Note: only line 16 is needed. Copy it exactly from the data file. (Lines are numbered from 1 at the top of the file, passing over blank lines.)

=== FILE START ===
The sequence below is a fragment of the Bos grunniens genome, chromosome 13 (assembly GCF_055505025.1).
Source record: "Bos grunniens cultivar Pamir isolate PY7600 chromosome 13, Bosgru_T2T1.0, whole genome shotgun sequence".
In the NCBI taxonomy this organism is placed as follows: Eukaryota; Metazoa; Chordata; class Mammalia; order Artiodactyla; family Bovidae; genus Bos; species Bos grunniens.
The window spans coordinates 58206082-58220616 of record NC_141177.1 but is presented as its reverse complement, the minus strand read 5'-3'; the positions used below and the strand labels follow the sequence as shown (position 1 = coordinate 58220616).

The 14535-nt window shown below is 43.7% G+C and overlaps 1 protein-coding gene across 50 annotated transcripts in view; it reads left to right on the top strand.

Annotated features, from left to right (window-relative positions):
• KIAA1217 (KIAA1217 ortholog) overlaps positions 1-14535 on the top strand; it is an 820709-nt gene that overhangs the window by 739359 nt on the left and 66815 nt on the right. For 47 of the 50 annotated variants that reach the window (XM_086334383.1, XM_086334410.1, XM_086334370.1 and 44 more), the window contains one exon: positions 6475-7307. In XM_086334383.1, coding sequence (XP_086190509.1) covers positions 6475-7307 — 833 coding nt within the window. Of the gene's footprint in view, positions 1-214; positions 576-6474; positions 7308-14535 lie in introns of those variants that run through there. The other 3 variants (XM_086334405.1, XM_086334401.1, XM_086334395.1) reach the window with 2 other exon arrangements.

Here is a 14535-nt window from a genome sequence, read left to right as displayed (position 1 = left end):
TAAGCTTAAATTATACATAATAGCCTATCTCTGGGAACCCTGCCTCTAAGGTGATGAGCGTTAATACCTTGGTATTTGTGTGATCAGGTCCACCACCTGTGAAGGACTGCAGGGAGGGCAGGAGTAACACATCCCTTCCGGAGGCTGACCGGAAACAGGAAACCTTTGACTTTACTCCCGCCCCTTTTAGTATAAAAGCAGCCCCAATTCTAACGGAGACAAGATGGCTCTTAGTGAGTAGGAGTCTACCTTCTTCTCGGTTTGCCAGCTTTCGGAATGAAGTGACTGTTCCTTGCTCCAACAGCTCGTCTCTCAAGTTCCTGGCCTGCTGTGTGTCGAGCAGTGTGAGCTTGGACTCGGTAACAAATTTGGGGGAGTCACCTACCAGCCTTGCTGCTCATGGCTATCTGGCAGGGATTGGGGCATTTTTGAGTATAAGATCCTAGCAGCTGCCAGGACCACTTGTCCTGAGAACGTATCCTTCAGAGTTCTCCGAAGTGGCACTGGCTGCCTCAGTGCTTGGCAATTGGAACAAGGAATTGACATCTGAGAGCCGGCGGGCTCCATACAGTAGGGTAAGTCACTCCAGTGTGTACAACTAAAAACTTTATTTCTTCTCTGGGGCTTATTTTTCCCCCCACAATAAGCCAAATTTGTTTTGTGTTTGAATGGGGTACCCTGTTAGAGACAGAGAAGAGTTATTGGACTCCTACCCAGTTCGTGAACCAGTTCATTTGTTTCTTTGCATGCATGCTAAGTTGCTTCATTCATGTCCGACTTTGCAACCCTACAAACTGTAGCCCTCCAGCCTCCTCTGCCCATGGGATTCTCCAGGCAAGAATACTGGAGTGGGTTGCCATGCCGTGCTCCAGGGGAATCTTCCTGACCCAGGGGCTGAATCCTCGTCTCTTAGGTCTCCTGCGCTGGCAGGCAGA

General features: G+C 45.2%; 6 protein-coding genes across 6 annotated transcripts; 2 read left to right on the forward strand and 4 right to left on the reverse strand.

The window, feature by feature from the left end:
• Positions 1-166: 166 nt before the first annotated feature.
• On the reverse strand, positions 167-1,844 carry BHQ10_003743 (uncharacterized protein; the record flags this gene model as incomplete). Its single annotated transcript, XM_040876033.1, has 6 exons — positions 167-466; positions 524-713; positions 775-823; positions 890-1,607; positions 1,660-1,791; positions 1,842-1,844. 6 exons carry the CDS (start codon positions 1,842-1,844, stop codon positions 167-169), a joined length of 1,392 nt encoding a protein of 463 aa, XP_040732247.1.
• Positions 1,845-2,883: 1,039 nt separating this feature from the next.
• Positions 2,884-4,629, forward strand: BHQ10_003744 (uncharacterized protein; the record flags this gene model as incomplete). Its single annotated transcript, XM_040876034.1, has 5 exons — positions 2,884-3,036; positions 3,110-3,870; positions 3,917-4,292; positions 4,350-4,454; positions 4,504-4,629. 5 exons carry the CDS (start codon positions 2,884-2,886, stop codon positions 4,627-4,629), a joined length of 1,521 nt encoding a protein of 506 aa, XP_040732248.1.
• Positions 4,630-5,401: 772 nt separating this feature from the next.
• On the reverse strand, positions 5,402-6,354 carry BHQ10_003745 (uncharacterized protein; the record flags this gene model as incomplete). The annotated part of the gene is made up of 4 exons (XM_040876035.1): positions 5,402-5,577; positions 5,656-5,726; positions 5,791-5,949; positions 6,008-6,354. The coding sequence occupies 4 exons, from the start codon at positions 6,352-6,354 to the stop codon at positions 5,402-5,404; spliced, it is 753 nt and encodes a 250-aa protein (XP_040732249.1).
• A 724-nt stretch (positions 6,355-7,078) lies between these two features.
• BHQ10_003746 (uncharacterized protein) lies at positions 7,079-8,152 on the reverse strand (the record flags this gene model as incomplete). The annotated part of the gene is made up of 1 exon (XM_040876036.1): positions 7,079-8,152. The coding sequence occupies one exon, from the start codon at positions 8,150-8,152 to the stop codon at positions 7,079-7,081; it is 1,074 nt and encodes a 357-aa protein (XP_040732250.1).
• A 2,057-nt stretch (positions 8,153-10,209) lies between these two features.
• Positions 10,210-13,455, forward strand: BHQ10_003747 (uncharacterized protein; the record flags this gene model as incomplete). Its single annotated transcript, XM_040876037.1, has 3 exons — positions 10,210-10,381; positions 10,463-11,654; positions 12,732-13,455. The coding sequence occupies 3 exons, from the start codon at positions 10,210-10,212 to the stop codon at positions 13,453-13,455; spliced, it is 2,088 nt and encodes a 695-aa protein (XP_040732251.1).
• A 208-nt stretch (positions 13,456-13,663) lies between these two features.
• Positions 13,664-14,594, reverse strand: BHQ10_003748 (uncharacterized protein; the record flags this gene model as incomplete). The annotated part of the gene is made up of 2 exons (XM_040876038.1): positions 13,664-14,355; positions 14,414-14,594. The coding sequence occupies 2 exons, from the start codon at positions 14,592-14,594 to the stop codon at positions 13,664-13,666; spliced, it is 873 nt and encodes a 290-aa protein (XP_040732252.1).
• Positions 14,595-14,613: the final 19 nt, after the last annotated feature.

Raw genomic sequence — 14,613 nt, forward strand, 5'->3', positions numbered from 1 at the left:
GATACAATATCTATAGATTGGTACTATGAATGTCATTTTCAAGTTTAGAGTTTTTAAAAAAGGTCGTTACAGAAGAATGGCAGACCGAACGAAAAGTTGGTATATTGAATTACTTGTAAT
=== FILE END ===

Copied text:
• Positions 4,630-5,401: 772 nt separating this feature from the next.